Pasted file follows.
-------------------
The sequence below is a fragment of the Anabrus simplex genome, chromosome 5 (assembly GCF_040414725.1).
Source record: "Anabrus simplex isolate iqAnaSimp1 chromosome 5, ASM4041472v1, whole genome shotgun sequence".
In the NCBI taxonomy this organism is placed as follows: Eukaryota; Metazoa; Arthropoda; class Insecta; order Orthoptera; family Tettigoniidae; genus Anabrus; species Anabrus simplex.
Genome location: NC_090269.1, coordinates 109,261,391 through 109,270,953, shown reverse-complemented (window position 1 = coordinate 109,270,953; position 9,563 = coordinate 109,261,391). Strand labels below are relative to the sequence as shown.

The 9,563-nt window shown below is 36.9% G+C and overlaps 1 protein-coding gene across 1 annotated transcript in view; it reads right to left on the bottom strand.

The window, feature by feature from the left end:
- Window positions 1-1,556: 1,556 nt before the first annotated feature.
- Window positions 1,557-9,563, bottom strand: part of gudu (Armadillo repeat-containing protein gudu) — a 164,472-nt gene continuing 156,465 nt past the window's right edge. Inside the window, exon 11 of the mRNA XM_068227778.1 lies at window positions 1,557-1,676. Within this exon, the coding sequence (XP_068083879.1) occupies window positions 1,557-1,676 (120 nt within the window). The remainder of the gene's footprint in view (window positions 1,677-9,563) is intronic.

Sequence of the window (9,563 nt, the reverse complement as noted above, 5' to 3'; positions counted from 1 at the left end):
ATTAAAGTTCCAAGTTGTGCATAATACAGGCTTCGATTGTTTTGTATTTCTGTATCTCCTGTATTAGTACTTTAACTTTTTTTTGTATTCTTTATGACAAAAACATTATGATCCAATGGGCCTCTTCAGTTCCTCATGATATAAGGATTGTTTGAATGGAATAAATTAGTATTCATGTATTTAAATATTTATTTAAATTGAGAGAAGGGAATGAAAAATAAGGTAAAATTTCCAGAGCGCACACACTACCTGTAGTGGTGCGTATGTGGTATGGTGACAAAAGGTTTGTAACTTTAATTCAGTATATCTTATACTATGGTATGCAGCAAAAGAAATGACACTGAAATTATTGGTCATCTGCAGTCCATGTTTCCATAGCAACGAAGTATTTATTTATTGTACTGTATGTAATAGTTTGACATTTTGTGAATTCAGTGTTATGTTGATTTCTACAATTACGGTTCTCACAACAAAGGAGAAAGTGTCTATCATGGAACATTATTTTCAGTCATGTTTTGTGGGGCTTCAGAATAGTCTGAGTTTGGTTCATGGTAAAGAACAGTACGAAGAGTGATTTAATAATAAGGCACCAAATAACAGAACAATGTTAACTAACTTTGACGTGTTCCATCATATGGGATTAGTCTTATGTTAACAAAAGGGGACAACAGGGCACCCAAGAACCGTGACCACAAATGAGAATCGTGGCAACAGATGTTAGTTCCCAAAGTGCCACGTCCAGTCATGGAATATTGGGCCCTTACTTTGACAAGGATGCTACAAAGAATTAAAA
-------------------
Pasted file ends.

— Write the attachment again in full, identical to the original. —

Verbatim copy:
The sequence below is a fragment of the Anabrus simplex genome, chromosome 5 (assembly GCF_040414725.1).
Source record: "Anabrus simplex isolate iqAnaSimp1 chromosome 5, ASM4041472v1, whole genome shotgun sequence".
In the NCBI taxonomy this organism is placed as follows: Eukaryota; Metazoa; Arthropoda; class Insecta; order Orthoptera; family Tettigoniidae; genus Anabrus; species Anabrus simplex.
Genome location: NC_090269.1, coordinates 109,261,391 through 109,270,953, shown reverse-complemented (window position 1 = coordinate 109,270,953; position 9,563 = coordinate 109,261,391). Strand labels below are relative to the sequence as shown.

The 9,563-nt window shown below is 36.9% G+C and overlaps 1 protein-coding gene across 1 annotated transcript in view; it reads right to left on the bottom strand.

The window, feature by feature from the left end:
- Window positions 1-1,556: 1,556 nt before the first annotated feature.
- Window positions 1,557-9,563, bottom strand: part of gudu (Armadillo repeat-containing protein gudu) — a 164,472-nt gene continuing 156,465 nt past the window's right edge. Inside the window, exon 11 of the mRNA XM_068227778.1 lies at window positions 1,557-1,676. Within this exon, the coding sequence (XP_068083879.1) occupies window positions 1,557-1,676 (120 nt within the window). The remainder of the gene's footprint in view (window positions 1,677-9,563) is intronic.

Sequence of the window (9,563 nt, the reverse complement as noted above, 5' to 3'; positions counted from 1 at the left end):
ATTAAAGTTCCAAGTTGTGCATAATACAGGCTTCGATTGTTTTGTATTTCTGTATCTCCTGTATTAGTACTTTAACTTTTTTTTGTATTCTTTATGACAAAAACATTATGATCCAATGGGCCTCTTCAGTTCCTCATGATATAAGGATTGTTTGAATGGAATAAATTAGTATTCATGTATTTAAATATTTATTTAAATTGAGAGAAGGGAATGAAAAATAAGGTAAAATTTCCAGAGCGCACACACTACCTGTAGTGGTGCGTATGTGGTATGGTGACAAAAGGTTTGTAACTTTAATTCAGTATATCTTATACTATGGTATGCAGCAAAAGAAATGACACTGAAATTATTGGTCATCTGCAGTCCATGTTTCCATAGCAACGAAGTATTTATTTATTGTACTGTATGTAATAGTTTGACATTTTGTGAATTCAGTGTTATGTTGATTTCTACAATTACGGTTCTCACAACAAAGGAGAAAGTGTCTATCATGGAACATTATTTTCAGTCATGTTTTGTGGGGCTTCAGAATAGTCTGAGTTTGGTTCATGGTAAAGAACAGTACGAAGAGTGATTTAATAATAAGGCACCAAATAACAGAACAATGTTAACTAACTTTGACGTGTTCCATCATATGGGATTAGTCTTATGTTAACAAAAGGGGACAACAGGGCACCCAAGAACCGTGACCACAAATGAGAATCGTGGCAACAGATGTTAGTTCCCAAAGTGCCACGTCCAGTCATGGAATATTGGGCCCTTACTTTGACAAGGATGCTACAAAGAATTAAAA